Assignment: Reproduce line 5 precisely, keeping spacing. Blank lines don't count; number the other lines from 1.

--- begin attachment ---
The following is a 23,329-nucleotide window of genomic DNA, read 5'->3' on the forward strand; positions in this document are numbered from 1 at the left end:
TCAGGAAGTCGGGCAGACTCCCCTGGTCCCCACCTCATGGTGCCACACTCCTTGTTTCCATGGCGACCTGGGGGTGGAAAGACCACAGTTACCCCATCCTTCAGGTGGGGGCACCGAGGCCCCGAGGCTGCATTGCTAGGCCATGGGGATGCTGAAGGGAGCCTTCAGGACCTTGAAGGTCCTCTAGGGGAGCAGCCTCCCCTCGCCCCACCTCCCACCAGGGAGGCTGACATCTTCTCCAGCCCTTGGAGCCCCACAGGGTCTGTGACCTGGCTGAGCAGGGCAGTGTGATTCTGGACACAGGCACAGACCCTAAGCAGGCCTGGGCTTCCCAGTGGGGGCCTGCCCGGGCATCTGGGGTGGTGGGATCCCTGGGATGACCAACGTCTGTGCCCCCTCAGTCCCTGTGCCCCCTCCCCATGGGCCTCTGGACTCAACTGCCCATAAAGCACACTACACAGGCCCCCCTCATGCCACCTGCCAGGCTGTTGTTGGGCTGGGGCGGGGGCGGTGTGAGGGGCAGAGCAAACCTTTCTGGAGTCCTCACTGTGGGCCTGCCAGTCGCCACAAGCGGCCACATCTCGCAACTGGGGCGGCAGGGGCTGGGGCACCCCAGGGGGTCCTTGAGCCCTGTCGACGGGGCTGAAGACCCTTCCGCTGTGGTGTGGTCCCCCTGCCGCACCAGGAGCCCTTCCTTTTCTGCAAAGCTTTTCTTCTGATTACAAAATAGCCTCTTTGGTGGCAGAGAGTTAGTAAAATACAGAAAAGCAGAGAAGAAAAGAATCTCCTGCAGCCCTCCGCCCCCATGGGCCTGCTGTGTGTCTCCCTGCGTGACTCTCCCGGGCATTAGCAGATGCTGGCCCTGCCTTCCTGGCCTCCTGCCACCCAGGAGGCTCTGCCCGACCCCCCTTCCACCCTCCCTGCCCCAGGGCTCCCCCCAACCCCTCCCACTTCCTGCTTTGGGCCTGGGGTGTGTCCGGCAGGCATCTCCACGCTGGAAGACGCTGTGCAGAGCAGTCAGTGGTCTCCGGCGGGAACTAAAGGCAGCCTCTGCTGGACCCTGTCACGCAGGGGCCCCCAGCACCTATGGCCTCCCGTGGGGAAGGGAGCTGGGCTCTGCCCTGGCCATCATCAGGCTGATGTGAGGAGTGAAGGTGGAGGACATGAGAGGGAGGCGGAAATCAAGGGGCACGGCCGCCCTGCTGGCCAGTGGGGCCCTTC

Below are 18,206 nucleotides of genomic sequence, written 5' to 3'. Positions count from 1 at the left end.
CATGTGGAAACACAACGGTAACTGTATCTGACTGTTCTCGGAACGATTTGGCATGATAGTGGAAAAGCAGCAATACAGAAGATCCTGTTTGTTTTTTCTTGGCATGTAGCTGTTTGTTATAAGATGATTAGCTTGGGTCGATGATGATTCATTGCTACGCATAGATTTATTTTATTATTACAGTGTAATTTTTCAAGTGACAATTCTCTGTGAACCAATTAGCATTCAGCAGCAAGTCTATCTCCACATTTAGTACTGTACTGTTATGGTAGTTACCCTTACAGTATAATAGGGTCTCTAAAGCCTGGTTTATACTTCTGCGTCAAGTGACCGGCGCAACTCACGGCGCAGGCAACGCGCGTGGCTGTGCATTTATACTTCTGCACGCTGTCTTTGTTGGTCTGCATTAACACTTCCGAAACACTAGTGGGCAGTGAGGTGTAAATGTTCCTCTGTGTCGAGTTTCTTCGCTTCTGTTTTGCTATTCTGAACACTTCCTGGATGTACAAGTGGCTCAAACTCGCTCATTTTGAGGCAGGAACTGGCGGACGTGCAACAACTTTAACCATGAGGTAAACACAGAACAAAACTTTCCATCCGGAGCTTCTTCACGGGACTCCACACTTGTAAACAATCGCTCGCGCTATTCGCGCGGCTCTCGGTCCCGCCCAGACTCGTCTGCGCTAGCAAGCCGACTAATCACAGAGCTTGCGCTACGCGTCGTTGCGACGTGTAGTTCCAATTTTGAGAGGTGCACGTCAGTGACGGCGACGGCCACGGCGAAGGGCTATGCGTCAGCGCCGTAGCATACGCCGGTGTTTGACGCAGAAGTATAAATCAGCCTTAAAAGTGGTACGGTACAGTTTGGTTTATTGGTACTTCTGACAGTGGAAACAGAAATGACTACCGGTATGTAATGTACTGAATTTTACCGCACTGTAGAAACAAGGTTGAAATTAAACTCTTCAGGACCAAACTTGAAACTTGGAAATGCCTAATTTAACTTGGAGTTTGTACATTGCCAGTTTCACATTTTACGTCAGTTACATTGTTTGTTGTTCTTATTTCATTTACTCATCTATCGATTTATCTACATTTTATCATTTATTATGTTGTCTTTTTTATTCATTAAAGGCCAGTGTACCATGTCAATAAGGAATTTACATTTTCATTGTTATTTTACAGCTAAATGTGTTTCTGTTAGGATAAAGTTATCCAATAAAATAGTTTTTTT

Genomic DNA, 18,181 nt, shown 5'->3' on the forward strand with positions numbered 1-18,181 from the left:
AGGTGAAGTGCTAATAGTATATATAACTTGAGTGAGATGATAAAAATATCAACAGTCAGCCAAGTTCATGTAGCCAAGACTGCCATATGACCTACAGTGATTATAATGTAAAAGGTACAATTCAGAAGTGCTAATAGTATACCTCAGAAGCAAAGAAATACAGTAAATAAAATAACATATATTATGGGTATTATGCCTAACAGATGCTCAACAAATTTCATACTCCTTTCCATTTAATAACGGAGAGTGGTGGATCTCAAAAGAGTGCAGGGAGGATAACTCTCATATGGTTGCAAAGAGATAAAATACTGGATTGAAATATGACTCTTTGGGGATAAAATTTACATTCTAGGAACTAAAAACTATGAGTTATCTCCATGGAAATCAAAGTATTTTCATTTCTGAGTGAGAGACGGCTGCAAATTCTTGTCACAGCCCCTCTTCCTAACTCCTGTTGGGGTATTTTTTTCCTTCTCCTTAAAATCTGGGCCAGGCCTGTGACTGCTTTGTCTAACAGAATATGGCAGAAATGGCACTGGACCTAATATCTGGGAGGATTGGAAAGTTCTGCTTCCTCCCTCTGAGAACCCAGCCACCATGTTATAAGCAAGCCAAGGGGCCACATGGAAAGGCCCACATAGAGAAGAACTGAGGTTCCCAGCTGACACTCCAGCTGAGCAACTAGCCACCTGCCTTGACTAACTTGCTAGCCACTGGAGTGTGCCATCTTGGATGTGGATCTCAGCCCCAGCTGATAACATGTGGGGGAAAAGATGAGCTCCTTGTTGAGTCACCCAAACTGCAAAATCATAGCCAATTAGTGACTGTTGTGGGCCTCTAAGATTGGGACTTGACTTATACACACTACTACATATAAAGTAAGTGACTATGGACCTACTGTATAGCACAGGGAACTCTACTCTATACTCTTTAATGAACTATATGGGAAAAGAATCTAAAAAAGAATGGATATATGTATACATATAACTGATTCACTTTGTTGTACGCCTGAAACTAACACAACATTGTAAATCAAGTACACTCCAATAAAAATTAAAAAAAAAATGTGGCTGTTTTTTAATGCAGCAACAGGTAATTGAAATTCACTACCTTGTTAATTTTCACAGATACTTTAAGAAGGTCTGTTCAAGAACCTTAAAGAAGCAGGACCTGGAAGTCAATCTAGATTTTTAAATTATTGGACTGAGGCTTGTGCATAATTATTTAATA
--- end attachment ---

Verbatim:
Genomic DNA, 18,181 nt, shown 5'->3' on the forward strand with positions numbered 1-18,181 from the left: